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What is this thing called The Drum? A Discussion with Avraham Mordoch and Eli Schragenheim
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In this webinar we'll define the key characteristics of the Drum in multi-project environments. We'll discuss, at least, two different types of Drums and analyze their underlining assumptions. Most importantly, we'll setup the process to make sure that the overall performance of all the projects will be stable and the overall flow of projects is faster than in the current state.

 Export to Your Calendar 2/3/2018
When: Saturday February 3, 2018
8:00am-9:30am Pacific Time
Where: Online
United States
Contact: Marcia Hutchinson


Online registration is available until: 2/3/2018
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What is this thing called The Drum?
A Discussion with Avraham Mordoch and Eli Schragenheim

Saturday, February 3rd, 2018,
8:00am - 9:30am Pacific Time.

The Drum in a multi-project environment is the synchronizer of all projects. This is the mechanism to determine when a new project, or several new projects, should start. The tendency normally is to start a new project as soon as possible without taking into account the overall load that this put on the already running projects and the damage it creates to these projects.

In the webinar we'll define the key characteristics of the Drum in multi-project environments.  We'll discuss, at least, two different types of Drums and analyze their underlining assumptions.  Most importantly, we'll setup the process to make sure that the overall performance of all the projects will be stable and the overall flow of projects is faster than in the current state.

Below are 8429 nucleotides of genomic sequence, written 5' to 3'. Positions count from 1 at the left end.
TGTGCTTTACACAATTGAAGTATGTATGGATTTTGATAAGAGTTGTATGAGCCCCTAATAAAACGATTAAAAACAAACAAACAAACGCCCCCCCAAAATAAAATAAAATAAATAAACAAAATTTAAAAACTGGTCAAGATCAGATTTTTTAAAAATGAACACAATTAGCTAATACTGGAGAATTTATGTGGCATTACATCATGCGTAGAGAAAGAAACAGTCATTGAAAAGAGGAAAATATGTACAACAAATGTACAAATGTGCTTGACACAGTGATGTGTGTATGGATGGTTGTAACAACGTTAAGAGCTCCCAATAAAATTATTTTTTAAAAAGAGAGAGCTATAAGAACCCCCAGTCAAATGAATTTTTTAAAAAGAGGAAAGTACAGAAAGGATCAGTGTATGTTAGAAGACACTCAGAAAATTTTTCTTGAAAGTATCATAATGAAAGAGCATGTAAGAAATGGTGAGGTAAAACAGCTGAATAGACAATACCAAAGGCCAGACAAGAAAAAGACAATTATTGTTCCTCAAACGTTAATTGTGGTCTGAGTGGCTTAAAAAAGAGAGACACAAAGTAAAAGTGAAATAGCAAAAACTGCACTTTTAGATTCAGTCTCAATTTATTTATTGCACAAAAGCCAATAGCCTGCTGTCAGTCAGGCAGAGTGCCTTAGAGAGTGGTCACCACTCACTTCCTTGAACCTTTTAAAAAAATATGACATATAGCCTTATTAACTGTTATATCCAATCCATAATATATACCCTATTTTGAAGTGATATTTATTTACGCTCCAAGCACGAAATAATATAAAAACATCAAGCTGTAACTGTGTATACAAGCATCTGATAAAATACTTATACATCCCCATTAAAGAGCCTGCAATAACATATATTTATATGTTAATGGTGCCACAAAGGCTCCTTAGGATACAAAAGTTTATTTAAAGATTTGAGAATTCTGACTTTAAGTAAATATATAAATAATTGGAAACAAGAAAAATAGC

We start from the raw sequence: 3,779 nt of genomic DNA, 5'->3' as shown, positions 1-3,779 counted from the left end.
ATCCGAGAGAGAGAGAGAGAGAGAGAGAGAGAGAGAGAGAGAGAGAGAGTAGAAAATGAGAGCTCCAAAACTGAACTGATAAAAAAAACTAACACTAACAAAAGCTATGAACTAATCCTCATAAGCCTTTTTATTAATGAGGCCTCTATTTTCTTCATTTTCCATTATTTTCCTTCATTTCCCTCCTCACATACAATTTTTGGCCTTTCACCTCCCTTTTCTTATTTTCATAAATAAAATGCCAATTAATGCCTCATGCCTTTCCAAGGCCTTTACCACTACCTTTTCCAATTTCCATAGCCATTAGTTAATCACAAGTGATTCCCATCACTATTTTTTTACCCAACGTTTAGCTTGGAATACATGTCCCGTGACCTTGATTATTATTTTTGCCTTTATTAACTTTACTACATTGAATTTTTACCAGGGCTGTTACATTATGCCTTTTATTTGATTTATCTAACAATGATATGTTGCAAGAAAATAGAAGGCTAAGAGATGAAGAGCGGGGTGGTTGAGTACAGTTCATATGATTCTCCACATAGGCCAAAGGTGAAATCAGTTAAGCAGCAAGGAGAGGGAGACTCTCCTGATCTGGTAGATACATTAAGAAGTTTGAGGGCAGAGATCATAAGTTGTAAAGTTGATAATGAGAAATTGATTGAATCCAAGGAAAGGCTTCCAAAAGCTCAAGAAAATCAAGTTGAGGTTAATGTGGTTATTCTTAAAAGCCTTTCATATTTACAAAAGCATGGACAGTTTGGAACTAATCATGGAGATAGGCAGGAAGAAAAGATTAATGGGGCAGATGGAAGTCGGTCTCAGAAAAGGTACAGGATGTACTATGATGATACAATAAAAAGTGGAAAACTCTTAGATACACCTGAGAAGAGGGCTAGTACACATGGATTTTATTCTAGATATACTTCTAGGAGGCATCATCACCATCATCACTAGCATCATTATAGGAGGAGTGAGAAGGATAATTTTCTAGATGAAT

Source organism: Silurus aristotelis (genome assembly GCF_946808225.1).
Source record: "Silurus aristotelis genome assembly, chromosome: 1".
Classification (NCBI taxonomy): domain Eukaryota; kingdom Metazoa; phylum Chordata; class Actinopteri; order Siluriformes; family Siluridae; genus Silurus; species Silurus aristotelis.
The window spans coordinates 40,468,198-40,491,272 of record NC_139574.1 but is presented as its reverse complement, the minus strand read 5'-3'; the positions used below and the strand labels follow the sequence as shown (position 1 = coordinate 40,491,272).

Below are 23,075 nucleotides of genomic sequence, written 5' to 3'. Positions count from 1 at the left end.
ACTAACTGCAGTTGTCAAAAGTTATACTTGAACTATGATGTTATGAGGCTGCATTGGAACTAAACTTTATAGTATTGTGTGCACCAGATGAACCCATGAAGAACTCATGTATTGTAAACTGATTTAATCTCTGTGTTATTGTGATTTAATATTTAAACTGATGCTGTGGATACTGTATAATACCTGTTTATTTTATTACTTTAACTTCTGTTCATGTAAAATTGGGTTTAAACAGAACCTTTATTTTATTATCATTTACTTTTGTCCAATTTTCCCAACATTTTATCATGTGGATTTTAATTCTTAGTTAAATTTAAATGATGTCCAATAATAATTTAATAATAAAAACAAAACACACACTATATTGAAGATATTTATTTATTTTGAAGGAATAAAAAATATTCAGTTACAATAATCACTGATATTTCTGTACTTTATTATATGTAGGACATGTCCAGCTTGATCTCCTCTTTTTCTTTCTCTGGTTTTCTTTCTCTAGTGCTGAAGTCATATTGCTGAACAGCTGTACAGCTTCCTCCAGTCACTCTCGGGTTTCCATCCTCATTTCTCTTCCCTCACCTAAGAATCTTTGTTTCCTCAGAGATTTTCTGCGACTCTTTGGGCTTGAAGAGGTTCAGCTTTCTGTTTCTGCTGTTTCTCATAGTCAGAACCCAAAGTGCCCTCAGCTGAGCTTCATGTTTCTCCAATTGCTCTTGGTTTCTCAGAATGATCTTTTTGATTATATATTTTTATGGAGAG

About the Presenters:

Avraham Mordoch:

Coming Soon!

Eli Schragenheim

Eli Schragenheim is a well-known international management educator, author and consultant active in various fields of management like corporate strategy, decision support, innovation, supply chain, project management, shop-floor control, IT and HR.  He has worked with huge variety of organizations all over the world, including public-sector organizations, industrial, high-tech and start-ups.

Since he had joined Dr. Eliyahu M. Goldratt, the famous creator of the Theory of Constraints (TOC) in 1985, Eli Schragenheim has taught, spoken at conferences and consulted all over the globe, including the US, India, China, Japan, Canada, Britain, Russia, Brazil, Colombia, Israel, Germany, Italy, Belgium, South Africa and Australia.  He taught and trained high-level managers and consultants to use TOC in the most effective way in all the above countries.  Many of his past pupils are now practicing TOC in the highest levels.

Eli Schragenheim is also known for his own software simulators and management games designed to experience the thinking and potential of the Theory of Constraints (TOC) in complex environments.

Eli Schragenheim was a partner in the A.Y. Goldratt Institute and a director in The Goldratt Schools. He manages his own company Elyakim Management Systems (1992) Ltd.  He served twice as a board member of TOCICO – the TOC International Certification Organization, a non-profit organization that was created by Dr. Goldratt to spread the TOC knowledge in the world.  Lately Eli Schragenheim initiated TOC Global, an international organization of the best minds in TOC, to support TOC implementations worldwide, and generate huge value for large clients and projects all over the globe.

Eli Schragenheim is the author of several books on various aspects of management.  His first book Management Dilemmas (1998) showed a variety of problematic situations in management and the rigorous analysis leading to the right solution.  Next he collaborated with William H. Dettmer in writing Manufacturing at Warp Speed. In this book the new concept of Simplified-DBR, now a key concept in production planning according to TOC, was introduced.  He also collaborated with Carol A. Ptak on ERP, Tools, Techniques, and Applications for Integrating the Supply Chain, and with Dr. Goldratt and Carol Ptak on Necessary but Not Sufficient.  In 2009 his book Supply Chain Management at Warp Speed, with William H. Dettmer and Wayne Patterson was published.  He also contributed two chapters for the Theory of Constraints Handbook, edited by Cox and Schleier published in 2010 by McGraw-Hill.

In March 2015, Eli has opened a blog, now containing more than 70 articles on various topics in TOC that everybody can access.  The URL is www.elischragenheim.com